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A Chattering Toyota

Q. My wife has a 91 Toyota Camry four cylinder with a five speed standard transmission. The car has 131,000 miles on it and has been a great "commuter" vehicle. Just recently the clutch appears to "chatter" in reverse, first and second gear (only when it is cool, once warm the symptoms go away).

What do you think the problem is, and what is your recommendation. I'm a believer in these vehicles, but am not very impressed with their service departments.

Thanks.

A. One thing I like about Toyota owners is they love their cars. I have a very close friend who has a 1987 Toyota Camry and she just loves it. She has never driven anything but Toyotas her whole life. They are solid, well built cars that, with regular maintenance, will run forever. My personal favorite is Nissan. I have driven them for almost 20 years and they have never let me down. But now that gasoline is hitting anywhere from $1.76 - $2.00 a gallon, I'm starting to love my diesel Mercedes more every day. At $1.40 a gallon and 48 mpg, it's making me a happy man.

The main components involved here are the clutch master cylinder, clutch slave cylinder, flywheel, clutch disc, pressure plate and throwout bearing.

First thing to do is check the clutch master cylinder and see if it is full. It is usually mounted on the firewall just below or to one side of the brake master cylinder. Wipe the plastic reservoir and you will see some lines on it. The fluid must be at the max fill line. If it's not, fill it with fresh DOT 3 brake fluid. If it is abnormally low or empty, then chances are the clutch slave cylinder is leaking and needs to be replaced.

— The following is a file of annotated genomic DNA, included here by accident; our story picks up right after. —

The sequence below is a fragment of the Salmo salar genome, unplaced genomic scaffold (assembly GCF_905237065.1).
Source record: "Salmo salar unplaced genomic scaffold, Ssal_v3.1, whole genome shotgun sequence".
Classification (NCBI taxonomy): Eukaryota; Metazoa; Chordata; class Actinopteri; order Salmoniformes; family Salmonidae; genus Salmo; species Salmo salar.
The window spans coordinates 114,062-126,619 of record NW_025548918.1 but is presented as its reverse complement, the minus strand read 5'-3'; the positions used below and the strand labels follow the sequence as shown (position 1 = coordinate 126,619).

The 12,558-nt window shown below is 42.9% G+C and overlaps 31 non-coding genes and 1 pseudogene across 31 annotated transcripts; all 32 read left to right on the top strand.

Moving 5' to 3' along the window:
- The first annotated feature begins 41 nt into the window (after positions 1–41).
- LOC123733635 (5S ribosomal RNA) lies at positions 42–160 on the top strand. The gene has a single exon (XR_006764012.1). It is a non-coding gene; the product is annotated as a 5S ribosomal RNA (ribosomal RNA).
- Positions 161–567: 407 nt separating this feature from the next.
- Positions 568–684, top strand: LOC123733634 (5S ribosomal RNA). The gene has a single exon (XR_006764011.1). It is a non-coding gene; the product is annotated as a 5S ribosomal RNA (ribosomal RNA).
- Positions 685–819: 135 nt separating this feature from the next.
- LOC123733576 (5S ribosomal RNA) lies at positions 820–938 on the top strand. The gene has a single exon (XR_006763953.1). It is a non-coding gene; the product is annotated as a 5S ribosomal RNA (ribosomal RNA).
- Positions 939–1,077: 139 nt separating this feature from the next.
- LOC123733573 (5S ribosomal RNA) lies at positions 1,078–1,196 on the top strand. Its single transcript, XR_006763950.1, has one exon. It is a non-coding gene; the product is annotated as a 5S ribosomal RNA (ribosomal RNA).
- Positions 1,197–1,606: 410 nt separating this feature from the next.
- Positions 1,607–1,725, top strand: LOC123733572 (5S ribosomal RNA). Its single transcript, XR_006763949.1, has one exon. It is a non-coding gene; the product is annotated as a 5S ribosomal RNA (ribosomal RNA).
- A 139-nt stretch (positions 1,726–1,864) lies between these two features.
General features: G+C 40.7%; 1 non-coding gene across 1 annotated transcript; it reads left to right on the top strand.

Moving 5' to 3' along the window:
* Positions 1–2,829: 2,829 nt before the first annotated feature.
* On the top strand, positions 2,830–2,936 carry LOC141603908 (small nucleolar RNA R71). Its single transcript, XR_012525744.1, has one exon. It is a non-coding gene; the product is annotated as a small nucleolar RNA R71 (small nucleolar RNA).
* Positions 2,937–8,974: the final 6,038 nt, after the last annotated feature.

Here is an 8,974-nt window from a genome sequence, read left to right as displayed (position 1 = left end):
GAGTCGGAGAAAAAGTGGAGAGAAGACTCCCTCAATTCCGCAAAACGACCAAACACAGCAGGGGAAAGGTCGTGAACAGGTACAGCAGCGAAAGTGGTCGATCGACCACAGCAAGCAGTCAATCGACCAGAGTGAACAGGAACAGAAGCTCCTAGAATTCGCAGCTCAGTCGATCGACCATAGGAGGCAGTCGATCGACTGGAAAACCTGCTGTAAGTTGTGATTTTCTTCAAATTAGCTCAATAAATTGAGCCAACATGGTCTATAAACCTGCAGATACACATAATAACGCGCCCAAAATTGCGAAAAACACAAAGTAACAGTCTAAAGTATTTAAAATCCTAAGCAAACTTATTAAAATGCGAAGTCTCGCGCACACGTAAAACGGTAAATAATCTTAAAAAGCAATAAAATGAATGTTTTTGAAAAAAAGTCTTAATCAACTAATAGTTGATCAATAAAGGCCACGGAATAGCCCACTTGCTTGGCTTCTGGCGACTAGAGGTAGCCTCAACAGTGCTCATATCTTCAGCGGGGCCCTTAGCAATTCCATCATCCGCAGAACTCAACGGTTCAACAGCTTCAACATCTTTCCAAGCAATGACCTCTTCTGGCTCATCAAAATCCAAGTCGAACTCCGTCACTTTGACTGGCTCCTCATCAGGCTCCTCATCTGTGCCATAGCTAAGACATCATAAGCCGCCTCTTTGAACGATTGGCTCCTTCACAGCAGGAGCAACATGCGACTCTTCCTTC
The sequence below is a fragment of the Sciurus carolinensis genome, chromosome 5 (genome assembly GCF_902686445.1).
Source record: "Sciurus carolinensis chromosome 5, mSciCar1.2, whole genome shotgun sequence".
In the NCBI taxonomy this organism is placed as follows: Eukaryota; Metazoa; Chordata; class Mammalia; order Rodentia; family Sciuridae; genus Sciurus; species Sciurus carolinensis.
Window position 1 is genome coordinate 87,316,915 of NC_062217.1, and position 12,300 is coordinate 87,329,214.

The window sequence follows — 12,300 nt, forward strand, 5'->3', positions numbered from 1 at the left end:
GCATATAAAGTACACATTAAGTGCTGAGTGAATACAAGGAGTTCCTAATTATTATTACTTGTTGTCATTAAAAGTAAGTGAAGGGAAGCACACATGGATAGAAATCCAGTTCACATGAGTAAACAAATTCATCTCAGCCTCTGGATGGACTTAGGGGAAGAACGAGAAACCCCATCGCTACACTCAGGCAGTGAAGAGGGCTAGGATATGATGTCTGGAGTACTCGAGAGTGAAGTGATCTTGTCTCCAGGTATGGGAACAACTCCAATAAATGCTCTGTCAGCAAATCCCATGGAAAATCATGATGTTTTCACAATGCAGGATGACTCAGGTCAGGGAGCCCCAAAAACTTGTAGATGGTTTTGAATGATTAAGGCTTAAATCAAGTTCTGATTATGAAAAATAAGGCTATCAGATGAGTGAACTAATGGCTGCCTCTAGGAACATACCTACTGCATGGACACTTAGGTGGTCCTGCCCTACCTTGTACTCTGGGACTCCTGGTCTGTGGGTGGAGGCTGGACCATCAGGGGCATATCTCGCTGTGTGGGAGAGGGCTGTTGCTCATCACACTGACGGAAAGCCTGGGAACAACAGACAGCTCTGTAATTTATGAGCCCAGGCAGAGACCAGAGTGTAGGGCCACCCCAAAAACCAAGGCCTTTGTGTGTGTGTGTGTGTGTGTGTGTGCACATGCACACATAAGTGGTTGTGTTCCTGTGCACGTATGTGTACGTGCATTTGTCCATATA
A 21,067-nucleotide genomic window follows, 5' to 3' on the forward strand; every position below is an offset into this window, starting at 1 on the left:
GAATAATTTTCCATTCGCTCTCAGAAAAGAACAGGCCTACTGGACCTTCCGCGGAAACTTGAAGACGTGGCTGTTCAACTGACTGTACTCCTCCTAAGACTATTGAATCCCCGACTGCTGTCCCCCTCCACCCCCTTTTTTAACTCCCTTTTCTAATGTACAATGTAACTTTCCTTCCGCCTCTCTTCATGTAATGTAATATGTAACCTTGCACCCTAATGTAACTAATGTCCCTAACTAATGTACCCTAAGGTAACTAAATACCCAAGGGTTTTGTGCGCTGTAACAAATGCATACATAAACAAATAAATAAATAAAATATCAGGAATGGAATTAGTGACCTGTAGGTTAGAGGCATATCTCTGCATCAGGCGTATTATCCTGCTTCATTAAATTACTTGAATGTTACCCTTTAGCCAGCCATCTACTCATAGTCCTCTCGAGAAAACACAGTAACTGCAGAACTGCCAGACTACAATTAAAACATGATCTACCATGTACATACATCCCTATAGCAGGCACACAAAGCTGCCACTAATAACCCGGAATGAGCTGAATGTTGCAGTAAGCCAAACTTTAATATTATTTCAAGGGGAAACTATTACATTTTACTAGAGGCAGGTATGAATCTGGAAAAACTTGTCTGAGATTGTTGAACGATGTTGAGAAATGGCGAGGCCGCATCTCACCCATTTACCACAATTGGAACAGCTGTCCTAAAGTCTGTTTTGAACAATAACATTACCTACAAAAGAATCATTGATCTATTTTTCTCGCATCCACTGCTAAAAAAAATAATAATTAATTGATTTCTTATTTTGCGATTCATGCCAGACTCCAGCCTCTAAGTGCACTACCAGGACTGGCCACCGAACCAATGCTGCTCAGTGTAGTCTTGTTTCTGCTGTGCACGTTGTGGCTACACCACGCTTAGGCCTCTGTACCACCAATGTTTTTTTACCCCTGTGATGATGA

At 130,000 miles I'm willing to wager that it still has the original clutch in it. If this is the case, then the most likely problem is the clutch material has become hard and has no "give" anymore. All you can do in this case is replace it.

Another possibility is one of the springs inside the clutch disk is broken or missing. There are from four to six springs mounted around the inside center of the disc. These absorb the shock of clutch engagement and prevent judder or chatter. If this is the case, then you need to replace it.

One other possibility is that the mating faces on the flywheel, clutch disc and pressure plate are glazed. What this means is the surfaces are so polished from wear that instead of grabbing, they skip over each other causing the chatter. If this is the case, then the flywheel must be removed and turned on a lathe to renew the mating surface. Then the clutch disc and pressure plate must be well sanded with a medium grit emory cloth to remove the glaze.

There is no way to inspect these parts without removing the transmission. My recommendation is to take it in to a reputable shop and have the transmission removed and the components replaced. To do the job right you want to have the flywheel turned to remove the glazing and true up the face. You also want to replace the clutch disc, pressure plate and throwout bearing. Removing Camry transmissions are one of the more time consuming jobs to perform on this car so the job with parts and labor will run about $600.00.

I would also recommend replacing the clutch slave cylinder as well. Quite often an old slave cylinder will not be able to handle the new parts and will blow out in two or three weeks. It's not a guaranteed thing, but for an extra $20 or $25, it's good piece of mind.

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